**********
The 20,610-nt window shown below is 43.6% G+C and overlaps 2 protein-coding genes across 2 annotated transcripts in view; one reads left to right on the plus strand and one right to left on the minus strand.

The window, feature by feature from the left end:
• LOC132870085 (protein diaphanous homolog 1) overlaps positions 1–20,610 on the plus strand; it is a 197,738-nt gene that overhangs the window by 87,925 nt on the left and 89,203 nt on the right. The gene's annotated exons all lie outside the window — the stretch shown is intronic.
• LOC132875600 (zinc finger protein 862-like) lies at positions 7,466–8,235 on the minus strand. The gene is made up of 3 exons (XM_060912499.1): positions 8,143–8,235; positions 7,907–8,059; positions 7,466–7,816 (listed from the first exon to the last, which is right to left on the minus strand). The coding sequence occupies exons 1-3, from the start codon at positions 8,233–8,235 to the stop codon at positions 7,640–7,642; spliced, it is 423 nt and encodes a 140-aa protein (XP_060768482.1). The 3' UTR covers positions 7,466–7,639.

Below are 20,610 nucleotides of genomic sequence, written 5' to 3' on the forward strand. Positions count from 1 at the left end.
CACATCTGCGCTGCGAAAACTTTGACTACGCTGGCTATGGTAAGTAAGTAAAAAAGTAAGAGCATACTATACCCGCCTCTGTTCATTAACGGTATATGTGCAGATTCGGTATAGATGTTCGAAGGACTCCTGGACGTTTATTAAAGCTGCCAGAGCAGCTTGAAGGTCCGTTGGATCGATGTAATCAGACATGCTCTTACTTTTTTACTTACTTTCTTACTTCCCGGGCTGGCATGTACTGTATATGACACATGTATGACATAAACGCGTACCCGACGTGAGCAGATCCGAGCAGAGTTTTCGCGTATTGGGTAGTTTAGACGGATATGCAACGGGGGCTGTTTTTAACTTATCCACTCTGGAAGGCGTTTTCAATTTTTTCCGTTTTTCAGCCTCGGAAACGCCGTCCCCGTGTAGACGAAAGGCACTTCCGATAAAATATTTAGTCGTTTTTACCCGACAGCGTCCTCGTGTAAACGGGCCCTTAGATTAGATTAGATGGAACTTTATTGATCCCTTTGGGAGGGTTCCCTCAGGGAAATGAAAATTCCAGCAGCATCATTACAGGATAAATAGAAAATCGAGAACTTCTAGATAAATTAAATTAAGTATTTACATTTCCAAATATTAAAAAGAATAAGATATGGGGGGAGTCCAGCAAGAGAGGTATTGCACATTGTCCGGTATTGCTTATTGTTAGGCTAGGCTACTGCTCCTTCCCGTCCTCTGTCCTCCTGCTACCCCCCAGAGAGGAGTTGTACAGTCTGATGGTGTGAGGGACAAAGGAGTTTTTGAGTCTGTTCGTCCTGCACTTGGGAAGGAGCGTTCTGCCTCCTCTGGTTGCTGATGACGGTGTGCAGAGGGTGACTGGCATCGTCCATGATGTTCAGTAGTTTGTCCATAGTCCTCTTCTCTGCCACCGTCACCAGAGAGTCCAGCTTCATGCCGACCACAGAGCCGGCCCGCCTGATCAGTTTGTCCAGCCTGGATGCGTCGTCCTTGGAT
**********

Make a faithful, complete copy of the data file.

The 20,610-nt window shown below is 43.6% G+C and overlaps 2 protein-coding genes across 2 annotated transcripts in view; one reads left to right on the plus strand and one right to left on the minus strand.

The window, feature by feature from the left end:
• LOC132870085 (protein diaphanous homolog 1) overlaps positions 1–20,610 on the plus strand; it is a 197,738-nt gene that overhangs the window by 87,925 nt on the left and 89,203 nt on the right. The gene's annotated exons all lie outside the window — the stretch shown is intronic.
• LOC132875600 (zinc finger protein 862-like) lies at positions 7,466–8,235 on the minus strand. The gene is made up of 3 exons (XM_060912499.1): positions 8,143–8,235; positions 7,907–8,059; positions 7,466–7,816 (listed from the first exon to the last, which is right to left on the minus strand). The coding sequence occupies exons 1-3, from the start codon at positions 8,233–8,235 to the stop codon at positions 7,640–7,642; spliced, it is 423 nt and encodes a 140-aa protein (XP_060768482.1). The 3' UTR covers positions 7,466–7,639.

Below are 20,610 nucleotides of genomic sequence, written 5' to 3' on the forward strand. Positions count from 1 at the left end.
CACATCTGCGCTGCGAAAACTTTGACTACGCTGGCTATGGTAAGTAAGTAAAAAAGTAAGAGCATACTATACCCGCCTCTGTTCATTAACGGTATATGTGCAGATTCGGTATAGATGTTCGAAGGACTCCTGGACGTTTATTAAAGCTGCCAGAGCAGCTTGAAGGTCCGTTGGATCGATGTAATCAGACATGCTCTTACTTTTTTACTTACTTTCTTACTTCCCGGGCTGGCATGTACTGTATATGACACATGTATGACATAAACGCGTACCCGACGTGAGCAGATCCGAGCAGAGTTTTCGCGTATTGGGTAGTTTAGACGGATATGCAACGGGGGCTGTTTTTAACTTATCCACTCTGGAAGGCGTTTTCAATTTTTTCCGTTTTTCAGCCTCGGAAACGCCGTCCCCGTGTAGACGAAAGGCACTTCCGATAAAATATTTAGTCGTTTTTACCCGACAGCGTCCTCGTGTAAACGGGCCCTTAGATTAGATTAGATGGAACTTTATTGATCCCTTTGGGAGGGTTCCCTCAGGGAAATGAAAATTCCAGCAGCATCATTACAGGATAAATAGAAAATCGAGAACTTCTAGATAAATTAAATTAAGTATTTACATTTCCAAATATTAAAAAGAATAAGATATGGGGGGAGTCCAGCAAGAGAGGTATTGCACATTGTCCGGTATTGCTTATTGTTAGGCTAGGCTACTGCTCCTTCCCGTCCTCTGTCCTCCTGCTACCCCCCAGAGAGGAGTTGTACAGTCTGATGGTGTGAGGGACAAAGGAGTTTTTGAGTCTGTTCGTCCTGCACTTGGGAAGGAGCGTTCTGCCTCCTCTGGTTGCTGATGACGGTGTGCAGAGGGTGACTGGCATCGTCCATGATGTTCAGTAGTTTGTCCATAGTCCTCTTCTCTGCCACCGTCACCAGAGAGTCCAGCTTCATGCCGACCACAGAGCCGGCCCGCCTGATCAGTTTGTCCAGCCTGGATGCGTCGTCCTTGGAT